# Continue or switch? By August Boehm

#### ByAugust Boehm

Mar 3, 2017

When leading from an honor sequence, standard practice is to start with the highest honor. When following third hand, however, it is best to play the lowest of touching cards. Strict adherence to third-hand policy will pay dividends. Although the full hand (yours and dummy’s) will certainly inform your actual play at the table, we will, for the purposes of this exercise, look at one suit in isolation. In each diagram, you are leading a fourth-best spade against 1NT-3NT. Partner and declarer’s trick-one cards are displayed. When you regain the lead in another suit, do you continue spades or switch?

1. Partner’s 10 denies the 9: He would follow with the lowest of equals. His 10 also denies a higher honor due to the third-hand high principal. This leaves declarer with  A Q 9 (x). Accordingly, shift to another suit or you will present declarer with an extra spade trick.

2. Partner’s jack marks declarer with A-K-10. It is time to switch and prevent declarer from winning his 10.

3. The evidence strongly suggests that declarer’s spades are headed by the A-K. Therefore, continue a low spade to partner’s presumed jack. This will go wrong only if declarer made a very clever falsecard at trick one, winning the ace from  A K J. Why might declarer make this play? He could be wide open in another suit and hope to lure you into continuing spades. If this proves to be the case, tip your hat to the expert declarer.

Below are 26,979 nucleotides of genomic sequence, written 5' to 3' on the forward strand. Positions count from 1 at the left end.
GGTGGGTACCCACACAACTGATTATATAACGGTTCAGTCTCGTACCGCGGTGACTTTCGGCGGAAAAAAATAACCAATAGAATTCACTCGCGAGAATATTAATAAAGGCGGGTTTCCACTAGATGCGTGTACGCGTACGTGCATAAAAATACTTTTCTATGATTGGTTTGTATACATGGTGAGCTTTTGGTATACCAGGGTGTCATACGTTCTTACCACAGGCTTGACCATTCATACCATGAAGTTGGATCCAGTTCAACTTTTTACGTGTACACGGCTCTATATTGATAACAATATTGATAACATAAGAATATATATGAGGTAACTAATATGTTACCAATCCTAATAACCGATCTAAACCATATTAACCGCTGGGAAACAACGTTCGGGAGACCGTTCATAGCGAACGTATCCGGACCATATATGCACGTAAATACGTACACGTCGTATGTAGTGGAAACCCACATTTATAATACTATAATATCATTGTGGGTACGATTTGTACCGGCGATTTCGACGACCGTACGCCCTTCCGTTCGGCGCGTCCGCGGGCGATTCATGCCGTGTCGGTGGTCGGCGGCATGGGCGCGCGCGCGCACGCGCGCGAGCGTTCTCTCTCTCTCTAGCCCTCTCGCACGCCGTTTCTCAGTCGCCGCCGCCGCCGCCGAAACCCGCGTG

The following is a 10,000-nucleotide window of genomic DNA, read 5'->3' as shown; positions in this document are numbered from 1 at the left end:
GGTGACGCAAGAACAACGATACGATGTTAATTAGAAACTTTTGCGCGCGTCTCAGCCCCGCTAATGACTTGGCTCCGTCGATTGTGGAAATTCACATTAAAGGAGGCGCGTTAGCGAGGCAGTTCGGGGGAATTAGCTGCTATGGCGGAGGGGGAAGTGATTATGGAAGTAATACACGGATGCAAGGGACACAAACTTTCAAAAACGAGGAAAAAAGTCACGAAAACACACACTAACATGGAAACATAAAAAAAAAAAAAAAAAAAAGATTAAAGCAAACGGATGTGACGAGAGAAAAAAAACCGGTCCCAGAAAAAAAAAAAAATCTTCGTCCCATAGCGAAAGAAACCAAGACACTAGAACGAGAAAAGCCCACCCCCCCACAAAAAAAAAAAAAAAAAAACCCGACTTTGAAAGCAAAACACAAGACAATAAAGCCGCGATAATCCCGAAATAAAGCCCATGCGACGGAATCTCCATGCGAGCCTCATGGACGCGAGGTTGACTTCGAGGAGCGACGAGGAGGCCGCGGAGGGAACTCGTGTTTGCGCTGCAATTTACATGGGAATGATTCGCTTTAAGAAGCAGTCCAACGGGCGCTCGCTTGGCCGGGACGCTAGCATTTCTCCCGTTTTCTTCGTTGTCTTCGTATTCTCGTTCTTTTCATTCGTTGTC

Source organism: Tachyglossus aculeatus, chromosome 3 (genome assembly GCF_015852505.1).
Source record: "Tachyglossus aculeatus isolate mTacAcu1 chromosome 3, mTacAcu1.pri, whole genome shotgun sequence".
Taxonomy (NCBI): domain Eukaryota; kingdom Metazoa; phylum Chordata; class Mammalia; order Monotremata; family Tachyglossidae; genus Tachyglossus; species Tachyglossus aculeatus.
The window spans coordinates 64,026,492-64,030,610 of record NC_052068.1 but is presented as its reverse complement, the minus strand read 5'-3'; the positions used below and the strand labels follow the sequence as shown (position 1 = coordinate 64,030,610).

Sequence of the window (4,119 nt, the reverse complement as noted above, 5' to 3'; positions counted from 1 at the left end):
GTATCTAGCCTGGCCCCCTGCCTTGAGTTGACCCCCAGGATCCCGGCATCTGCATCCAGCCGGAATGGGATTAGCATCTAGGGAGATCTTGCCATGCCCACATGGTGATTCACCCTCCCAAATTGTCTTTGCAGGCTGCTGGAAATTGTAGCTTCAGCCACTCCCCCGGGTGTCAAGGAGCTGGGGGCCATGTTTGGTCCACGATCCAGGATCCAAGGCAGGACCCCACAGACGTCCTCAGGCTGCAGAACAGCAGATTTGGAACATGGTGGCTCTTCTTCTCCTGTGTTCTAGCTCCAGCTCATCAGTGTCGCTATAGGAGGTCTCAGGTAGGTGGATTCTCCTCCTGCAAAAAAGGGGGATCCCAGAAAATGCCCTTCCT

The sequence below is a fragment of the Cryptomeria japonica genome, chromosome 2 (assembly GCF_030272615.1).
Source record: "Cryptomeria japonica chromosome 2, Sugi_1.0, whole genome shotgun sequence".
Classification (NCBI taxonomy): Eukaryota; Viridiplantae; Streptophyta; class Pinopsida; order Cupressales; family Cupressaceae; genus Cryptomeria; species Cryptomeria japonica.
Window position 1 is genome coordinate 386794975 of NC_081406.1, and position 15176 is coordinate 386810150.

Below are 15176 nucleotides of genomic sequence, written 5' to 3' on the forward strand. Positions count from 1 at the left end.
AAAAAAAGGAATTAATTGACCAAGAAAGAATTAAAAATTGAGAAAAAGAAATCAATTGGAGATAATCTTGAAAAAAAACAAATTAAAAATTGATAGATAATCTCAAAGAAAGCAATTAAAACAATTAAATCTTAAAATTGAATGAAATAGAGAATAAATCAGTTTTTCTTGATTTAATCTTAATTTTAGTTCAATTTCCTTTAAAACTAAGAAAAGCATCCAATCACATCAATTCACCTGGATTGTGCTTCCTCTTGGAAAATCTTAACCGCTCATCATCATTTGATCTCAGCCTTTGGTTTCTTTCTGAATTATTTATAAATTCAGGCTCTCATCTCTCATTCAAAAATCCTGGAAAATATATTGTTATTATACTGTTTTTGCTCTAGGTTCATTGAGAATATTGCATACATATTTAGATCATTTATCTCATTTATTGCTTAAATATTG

4. Partner’s king denies the queen. Nonetheless, you should continue spades, especially if you hold a po-tential entry, but select the jack to smother dummy’s 10. Watch those spot cards!

5. This one is tricky. Did partner make the good play of the queen from A-Q-x to deter declarer from holding up his king, in which case you should continue spades? Or does declarer hold  A K 10, and you’d better switch? You should search for a clue, such as counting the visible high-card points. You may conclude that declarer needs the A to justify the 1NT opening. This situation is tempo-sensitive. If partner hesitated before playing the queen, you can be fairly certain that he holds the ace as well. However, this information is unauthorized and you may not be permitted to use it to your advantage. Encourage partner to study exceptions to third-hand high so that next time, he is ready to follow with the queen in tempo.